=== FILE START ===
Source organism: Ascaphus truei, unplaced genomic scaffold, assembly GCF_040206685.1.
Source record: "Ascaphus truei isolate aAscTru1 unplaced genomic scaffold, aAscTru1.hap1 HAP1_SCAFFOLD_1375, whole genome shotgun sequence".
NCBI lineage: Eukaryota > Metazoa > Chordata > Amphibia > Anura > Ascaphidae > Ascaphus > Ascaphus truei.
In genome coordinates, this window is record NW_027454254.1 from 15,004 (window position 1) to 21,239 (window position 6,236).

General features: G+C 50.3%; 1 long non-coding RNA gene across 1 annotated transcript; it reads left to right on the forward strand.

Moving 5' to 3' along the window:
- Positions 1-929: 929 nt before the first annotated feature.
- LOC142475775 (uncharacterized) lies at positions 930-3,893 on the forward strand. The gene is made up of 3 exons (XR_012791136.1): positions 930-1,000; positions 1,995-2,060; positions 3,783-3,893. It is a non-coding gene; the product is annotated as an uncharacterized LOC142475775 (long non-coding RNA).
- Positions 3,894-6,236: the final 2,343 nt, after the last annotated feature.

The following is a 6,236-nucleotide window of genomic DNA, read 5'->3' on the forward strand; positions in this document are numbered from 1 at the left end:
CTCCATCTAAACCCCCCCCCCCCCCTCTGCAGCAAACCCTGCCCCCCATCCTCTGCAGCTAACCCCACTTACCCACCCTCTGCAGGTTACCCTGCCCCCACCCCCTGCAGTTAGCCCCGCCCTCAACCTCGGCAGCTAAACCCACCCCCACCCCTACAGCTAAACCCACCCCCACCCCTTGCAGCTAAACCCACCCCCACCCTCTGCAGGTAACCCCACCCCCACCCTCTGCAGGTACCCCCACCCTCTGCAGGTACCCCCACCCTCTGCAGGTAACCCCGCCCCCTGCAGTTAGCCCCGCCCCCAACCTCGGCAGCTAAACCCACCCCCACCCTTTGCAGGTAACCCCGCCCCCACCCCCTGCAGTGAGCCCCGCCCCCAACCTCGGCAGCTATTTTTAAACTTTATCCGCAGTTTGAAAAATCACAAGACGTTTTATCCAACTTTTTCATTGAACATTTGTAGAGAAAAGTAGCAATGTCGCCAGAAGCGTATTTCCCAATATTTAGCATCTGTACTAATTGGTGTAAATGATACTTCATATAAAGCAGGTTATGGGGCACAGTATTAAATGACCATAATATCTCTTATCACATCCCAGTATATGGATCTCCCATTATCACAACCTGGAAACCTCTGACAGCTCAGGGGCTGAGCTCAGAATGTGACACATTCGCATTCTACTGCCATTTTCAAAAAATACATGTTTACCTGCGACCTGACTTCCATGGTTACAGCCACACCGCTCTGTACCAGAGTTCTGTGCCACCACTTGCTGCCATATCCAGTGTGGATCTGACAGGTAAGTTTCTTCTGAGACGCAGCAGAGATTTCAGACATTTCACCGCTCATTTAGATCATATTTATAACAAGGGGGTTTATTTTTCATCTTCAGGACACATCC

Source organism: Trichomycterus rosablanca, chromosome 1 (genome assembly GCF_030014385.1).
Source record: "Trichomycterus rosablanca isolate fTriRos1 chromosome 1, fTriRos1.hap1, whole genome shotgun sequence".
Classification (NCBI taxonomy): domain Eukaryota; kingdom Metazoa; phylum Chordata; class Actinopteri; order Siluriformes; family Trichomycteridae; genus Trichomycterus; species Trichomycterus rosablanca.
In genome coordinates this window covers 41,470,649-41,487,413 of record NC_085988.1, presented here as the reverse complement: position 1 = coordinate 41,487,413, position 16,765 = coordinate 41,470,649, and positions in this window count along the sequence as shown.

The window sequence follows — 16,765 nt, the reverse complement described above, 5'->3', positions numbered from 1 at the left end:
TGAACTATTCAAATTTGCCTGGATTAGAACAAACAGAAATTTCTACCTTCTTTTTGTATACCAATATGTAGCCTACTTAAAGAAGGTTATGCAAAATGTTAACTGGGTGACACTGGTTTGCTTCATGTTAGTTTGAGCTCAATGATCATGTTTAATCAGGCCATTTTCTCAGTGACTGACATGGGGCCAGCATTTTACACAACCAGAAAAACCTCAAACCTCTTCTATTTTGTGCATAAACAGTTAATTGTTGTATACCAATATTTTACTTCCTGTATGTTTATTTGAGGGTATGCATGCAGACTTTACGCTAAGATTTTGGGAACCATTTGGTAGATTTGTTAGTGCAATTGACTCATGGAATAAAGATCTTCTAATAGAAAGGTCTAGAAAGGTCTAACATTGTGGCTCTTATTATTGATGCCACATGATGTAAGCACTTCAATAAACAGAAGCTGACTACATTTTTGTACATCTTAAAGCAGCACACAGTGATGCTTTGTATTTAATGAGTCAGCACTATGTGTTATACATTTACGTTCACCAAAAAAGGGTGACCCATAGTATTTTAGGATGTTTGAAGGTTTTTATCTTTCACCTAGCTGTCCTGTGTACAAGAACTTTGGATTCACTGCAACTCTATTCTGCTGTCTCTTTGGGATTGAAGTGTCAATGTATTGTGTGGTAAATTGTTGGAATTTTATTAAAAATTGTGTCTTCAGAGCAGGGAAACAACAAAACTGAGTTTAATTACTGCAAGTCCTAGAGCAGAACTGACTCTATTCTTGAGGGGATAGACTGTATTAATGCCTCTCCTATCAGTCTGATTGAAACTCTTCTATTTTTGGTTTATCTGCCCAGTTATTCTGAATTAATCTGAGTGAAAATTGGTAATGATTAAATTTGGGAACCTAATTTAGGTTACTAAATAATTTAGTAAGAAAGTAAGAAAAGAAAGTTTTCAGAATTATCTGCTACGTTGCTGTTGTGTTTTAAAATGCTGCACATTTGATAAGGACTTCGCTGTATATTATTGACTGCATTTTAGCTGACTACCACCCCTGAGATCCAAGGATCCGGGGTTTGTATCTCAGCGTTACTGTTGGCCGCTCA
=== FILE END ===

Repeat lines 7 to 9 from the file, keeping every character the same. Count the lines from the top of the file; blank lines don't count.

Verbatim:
- Positions 1-929: 929 nt before the first annotated feature.
- LOC142475775 (uncharacterized) lies at positions 930-3,893 on the forward strand. The gene is made up of 3 exons (XR_012791136.1): positions 930-1,000; positions 1,995-2,060; positions 3,783-3,893. It is a non-coding gene; the product is annotated as an uncharacterized LOC142475775 (long non-coding RNA).
- Positions 3,894-6,236: the final 2,343 nt, after the last annotated feature.